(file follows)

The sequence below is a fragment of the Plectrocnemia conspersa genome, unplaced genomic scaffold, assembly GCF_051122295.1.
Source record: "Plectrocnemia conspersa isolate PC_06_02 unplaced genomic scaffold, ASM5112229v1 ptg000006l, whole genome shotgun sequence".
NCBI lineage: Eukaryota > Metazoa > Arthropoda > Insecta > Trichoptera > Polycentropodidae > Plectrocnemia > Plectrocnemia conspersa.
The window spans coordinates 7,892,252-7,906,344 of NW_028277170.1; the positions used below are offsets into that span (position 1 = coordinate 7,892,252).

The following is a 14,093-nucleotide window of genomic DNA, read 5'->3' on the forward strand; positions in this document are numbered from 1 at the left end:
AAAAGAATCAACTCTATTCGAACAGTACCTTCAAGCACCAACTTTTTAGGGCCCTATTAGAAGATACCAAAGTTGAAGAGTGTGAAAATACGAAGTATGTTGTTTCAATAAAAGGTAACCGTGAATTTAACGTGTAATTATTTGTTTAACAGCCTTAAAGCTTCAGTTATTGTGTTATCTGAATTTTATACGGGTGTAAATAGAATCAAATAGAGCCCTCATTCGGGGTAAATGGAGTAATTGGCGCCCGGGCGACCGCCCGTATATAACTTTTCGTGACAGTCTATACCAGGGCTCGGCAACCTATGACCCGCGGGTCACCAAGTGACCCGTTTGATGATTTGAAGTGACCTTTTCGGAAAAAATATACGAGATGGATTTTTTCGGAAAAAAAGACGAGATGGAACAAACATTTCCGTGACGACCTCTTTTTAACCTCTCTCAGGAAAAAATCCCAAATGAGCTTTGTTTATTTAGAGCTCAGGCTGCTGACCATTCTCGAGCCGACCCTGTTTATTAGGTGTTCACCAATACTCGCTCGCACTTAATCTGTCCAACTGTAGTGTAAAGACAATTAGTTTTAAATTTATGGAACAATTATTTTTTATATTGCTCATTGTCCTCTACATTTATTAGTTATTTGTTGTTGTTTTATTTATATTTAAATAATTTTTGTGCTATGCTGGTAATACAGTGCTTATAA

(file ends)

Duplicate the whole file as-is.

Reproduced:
The sequence below is a fragment of the Plectrocnemia conspersa genome, unplaced genomic scaffold, assembly GCF_051122295.1.
Source record: "Plectrocnemia conspersa isolate PC_06_02 unplaced genomic scaffold, ASM5112229v1 ptg000006l, whole genome shotgun sequence".
NCBI lineage: Eukaryota > Metazoa > Arthropoda > Insecta > Trichoptera > Polycentropodidae > Plectrocnemia > Plectrocnemia conspersa.
The window spans coordinates 7,892,252-7,906,344 of NW_028277170.1; the positions used below are offsets into that span (position 1 = coordinate 7,892,252).

The following is a 14,093-nucleotide window of genomic DNA, read 5'->3' on the forward strand; positions in this document are numbered from 1 at the left end:
AAAAGAATCAACTCTATTCGAACAGTACCTTCAAGCACCAACTTTTTAGGGCCCTATTAGAAGATACCAAAGTTGAAGAGTGTGAAAATACGAAGTATGTTGTTTCAATAAAAGGTAACCGTGAATTTAACGTGTAATTATTTGTTTAACAGCCTTAAAGCTTCAGTTATTGTGTTATCTGAATTTTATACGGGTGTAAATAGAATCAAATAGAGCCCTCATTCGGGGTAAATGGAGTAATTGGCGCCCGGGCGACCGCCCGTATATAACTTTTCGTGACAGTCTATACCAGGGCTCGGCAACCTATGACCCGCGGGTCACCAAGTGACCCGTTTGATGATTTGAAGTGACCTTTTCGGAAAAAATATACGAGATGGATTTTTTCGGAAAAAAAGACGAGATGGAACAAACATTTCCGTGACGACCTCTTTTTAACCTCTCTCAGGAAAAAATCCCAAATGAGCTTTGTTTATTTAGAGCTCAGGCTGCTGACCATTCTCGAGCCGACCCTGTTTATTAGGTGTTCACCAATACTCGCTCGCACTTAATCTGTCCAACTGTAGTGTAAAGACAATTAGTTTTAAATTTATGGAACAATTATTTTTTATATTGCTCATTGTCCTCTACATTTATTAGTTATTTGTTGTTGTTTTATTTATATTTAAATAATTTTTGTGCTATGCTGGTAATACAGTGCTTATAA